Post-Civil War life in Texas is notoriously lawless. Traveling the lonely stretches of road between towns, one might be attacked and killed by Native Americans or by bandits. Strangers pulling up to a town might be confronted by “the law:” men who have taken it upon themselves to keep out Yankee sympathizers by any means necessary. Such is the world that Captain Jefferson Kyle Kidd lives in. An elderly war hero, he now lives a mostly nomadic existence, traveling from town to town across North Texas to read the latest news of the world to paying audiences.
It is on one of these excursions that Captain Kidd is offered a $50 gold piece to take a young orphan girl from Wichita Falls to her surviving relatives San Antonio. Johanna was taken by the Kiowa Indians when she was six years old; now ten years old, Johanna has spent the last four years living as a Kiowa and it’s the only life she remembers. In her eyes, she has been kidnapped, not rescued.
Ever since 2010, I’ve been working my way through all of the Pulitzer Prize winners in fiction. To make it more manageable, I set a goal to read all the winners for the years ending in the current year’s number (so in 2016, I focused on the winners for the years ending in 6). I’ve yet to actually complete those mini-tasks, but they serve as good reminders to not just focus on recent contemporary winners. They also not-so-gently nudge me into reading the books I know I’ll probably hate, just to get them over and done with. *cough* Updike *cough*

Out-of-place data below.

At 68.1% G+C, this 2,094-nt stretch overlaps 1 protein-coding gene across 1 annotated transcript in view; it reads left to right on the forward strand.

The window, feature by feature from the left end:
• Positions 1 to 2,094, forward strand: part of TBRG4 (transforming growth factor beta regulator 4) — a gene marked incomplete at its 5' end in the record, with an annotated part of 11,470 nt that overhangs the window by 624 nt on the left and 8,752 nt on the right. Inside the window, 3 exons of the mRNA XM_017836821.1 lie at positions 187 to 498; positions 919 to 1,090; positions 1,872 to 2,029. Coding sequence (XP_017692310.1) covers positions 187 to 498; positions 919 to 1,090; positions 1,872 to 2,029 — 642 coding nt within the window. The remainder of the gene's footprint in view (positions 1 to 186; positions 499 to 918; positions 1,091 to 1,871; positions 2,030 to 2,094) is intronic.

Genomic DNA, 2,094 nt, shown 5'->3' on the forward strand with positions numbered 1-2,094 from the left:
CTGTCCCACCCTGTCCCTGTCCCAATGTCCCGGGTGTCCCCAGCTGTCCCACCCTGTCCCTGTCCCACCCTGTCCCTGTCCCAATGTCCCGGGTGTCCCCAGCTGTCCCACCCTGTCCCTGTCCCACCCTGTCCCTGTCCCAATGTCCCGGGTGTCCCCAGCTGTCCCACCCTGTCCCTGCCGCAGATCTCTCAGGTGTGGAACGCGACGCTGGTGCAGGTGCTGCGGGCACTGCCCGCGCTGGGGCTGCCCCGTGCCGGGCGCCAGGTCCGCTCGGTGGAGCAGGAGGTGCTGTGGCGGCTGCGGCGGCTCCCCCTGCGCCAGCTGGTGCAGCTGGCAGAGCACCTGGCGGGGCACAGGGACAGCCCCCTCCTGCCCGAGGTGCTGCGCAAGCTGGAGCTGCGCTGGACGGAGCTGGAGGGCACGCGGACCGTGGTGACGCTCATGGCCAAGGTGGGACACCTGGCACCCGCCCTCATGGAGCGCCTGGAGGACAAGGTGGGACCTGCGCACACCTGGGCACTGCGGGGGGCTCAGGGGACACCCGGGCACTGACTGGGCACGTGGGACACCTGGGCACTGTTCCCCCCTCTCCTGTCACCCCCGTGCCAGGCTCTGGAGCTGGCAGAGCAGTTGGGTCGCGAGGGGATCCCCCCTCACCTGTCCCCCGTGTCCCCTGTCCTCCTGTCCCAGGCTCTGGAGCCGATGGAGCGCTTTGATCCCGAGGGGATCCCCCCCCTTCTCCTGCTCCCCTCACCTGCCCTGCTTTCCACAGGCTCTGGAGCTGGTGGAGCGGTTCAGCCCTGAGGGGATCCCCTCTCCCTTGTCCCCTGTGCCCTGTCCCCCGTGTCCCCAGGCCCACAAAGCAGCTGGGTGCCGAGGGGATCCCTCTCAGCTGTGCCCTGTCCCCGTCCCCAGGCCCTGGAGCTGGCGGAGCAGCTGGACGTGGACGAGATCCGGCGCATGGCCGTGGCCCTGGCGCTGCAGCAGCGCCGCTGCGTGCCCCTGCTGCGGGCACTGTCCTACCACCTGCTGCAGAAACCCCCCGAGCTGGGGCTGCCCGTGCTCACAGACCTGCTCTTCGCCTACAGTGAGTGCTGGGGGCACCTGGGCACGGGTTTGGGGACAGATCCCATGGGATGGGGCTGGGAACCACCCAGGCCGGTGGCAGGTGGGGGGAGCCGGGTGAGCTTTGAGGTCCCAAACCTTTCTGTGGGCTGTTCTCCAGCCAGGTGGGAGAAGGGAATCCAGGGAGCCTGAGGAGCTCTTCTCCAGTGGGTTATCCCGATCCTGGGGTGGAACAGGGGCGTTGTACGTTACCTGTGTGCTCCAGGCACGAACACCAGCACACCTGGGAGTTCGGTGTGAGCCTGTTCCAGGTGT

Which brings me to Lonesome Dove, a cowboy Western that’s 850+ pages long. I don’t really do cowboy Westerns, and the thought of one that’s the size of 2-3 average books put together was just not my idea of a good time. But there it was, sitting on my Pulitzer TBR list for this year. What finally pushed me towards it? On Goodreads, several people whose reading tastes I trust had all reviewed the book with variations of, “Don’t let the Western thing throw you off. This book is amazing.”
Y’ALL. Don’t let the Western thing throw you off. This book is amazing.